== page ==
MORGAN: In a strange way.

BENNETT: I can understand that. Really, I understood -- I understood her mother feeling that way. It's different.

MORGAN: It's very different. I mean I get how she feels as well, the mother. I mean she did have a remarkable achievement, Amy, for such a short life.

BENNETT: Right. And it worked.

MORGAN: I mean if she's watching this wherever she is, I think hearing you say that she was one of the greatest singers you ever worked with, that would be an amazing thing for her to say -- to actually hear. BENNETT: I sent her mom a letter explaining that I thought that was a wonderful way of looking at it.

MORGAN: You've been -- as I said before, you've had moments in your life where it's not been happy, it's not been great. There was an anecdote in your book about a time when, you know, you took some kind of overdose. You ended up possibly being in a position where you may even have died.

When you remember how you felt then, how did you come through that kind of thing? I mean, when people are huge entertainers, it brings with it particular pressures, doesn't it? BENNETT: At any given moment you can learn. It's the greatest line I've ever read or heard anybody ever say. At any given moment you can learn. And that's what happened to me. It was that moment when I just realized if I keep going, this is not going to work.

And I had two strong a passion to actually sing as good as I can and to really respect the audience and never compromise and only sing very well written songs, don't try to just make a cheap hit to make money.

I wasn't interested in that. I didn't want a hit record. I wanted a hit catalog. And it was a difficult thing to do, but it worked.

MORGAN: Do you have any vices these days or are --


MORGAN: Squeaky clean as imagine you must be?

BENNETT: No, I -- actually --

MORGAN: You drink -- do you drink at all?

BENNETT: I have a glass of wine at night.

MORGAN: And you can enjoy it.

BENNETT: Yes, completely.

MORGAN: You don't smoke. Never smoked.


MORGAN: Presumably the cocaine days are behind you now, Tony?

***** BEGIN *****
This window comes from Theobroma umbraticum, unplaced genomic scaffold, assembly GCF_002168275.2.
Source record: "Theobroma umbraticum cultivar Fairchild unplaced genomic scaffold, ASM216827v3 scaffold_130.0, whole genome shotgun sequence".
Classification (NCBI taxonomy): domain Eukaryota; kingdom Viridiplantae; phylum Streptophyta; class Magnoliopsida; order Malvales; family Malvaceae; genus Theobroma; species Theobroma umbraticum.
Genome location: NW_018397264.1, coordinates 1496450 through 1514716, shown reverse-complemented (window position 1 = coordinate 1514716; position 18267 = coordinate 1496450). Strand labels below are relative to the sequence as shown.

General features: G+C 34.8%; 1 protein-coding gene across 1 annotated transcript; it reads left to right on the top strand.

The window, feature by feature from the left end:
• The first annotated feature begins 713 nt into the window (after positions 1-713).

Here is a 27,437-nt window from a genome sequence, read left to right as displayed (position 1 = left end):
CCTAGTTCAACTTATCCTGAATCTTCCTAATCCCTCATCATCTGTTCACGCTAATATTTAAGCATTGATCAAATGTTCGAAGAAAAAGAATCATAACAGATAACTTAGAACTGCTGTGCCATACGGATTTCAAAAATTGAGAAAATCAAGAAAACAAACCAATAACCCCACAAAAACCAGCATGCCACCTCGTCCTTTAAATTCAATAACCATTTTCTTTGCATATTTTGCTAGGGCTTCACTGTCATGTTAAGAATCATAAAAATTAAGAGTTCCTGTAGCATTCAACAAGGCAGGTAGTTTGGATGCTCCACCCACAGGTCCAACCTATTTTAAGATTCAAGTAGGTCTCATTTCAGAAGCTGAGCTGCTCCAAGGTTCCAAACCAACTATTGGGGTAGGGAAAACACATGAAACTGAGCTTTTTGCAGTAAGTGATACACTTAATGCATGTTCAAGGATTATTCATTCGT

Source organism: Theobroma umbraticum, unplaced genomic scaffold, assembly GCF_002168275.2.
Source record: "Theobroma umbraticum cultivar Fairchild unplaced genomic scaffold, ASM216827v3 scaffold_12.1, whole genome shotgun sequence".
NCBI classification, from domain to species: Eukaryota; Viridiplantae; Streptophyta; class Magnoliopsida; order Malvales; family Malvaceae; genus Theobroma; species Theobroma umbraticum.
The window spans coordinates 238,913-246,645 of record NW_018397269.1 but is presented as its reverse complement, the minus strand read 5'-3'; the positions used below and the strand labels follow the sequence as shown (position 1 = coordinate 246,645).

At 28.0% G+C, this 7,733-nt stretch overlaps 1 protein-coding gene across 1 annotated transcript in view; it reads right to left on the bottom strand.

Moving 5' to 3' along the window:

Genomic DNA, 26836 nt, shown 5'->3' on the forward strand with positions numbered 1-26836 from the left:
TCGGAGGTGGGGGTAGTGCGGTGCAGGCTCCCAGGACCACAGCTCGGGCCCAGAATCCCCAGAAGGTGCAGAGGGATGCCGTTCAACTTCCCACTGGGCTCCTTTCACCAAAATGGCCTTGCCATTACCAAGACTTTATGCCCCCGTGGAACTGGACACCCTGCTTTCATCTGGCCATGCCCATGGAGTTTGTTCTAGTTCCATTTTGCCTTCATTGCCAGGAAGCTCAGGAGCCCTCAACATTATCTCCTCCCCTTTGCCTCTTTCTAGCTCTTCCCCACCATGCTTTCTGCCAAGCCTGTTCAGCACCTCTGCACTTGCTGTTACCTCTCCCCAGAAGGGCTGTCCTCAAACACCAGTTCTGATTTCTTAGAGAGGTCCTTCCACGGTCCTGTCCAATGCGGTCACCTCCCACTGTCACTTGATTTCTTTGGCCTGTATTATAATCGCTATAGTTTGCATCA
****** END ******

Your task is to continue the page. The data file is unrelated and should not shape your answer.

BENNETT: Completely.


BENNETT: I have no -- I have no bad habits now.

MORGAN: Is it important for any singers who are watching this -- because they all get temptation thrown their way. How important is self-discipline for a singer?

BENNETT: It's something you can't teach. You know, Pearl Bailey started me out from this amateur show that I was on. And she put me -- it was the first job I got in Greenwich Village. And she said, son -- she said, you have a good talent, but look out for the helium in the brain. That's what the line was.

And it was very clear even when she said that. But nevertheless, when you're hit with a lot of success at first, you really get confused about -- you feel invincible. You know? And that's not natural.

MORGAN: And it's dangerous, isn't it? BENNETT: What's happening to me right now is I have a new album, I'm not just plugging this. I'm telling you that my son Danny has been managing me for 45 years. It's a fantastic reaction to an album. In all the years, I've always had every decade, six decades, I've had hit records right along. But not like this.

This album is so big that if it happened to me when I was 25, I would probably end up like what happened to Elvis Presley where toward the end of his life, he became bloated or Marilyn Monroe, she ended with a tragic life.

This is happening just at the right time for me. That's what I meant about being a blessed person because --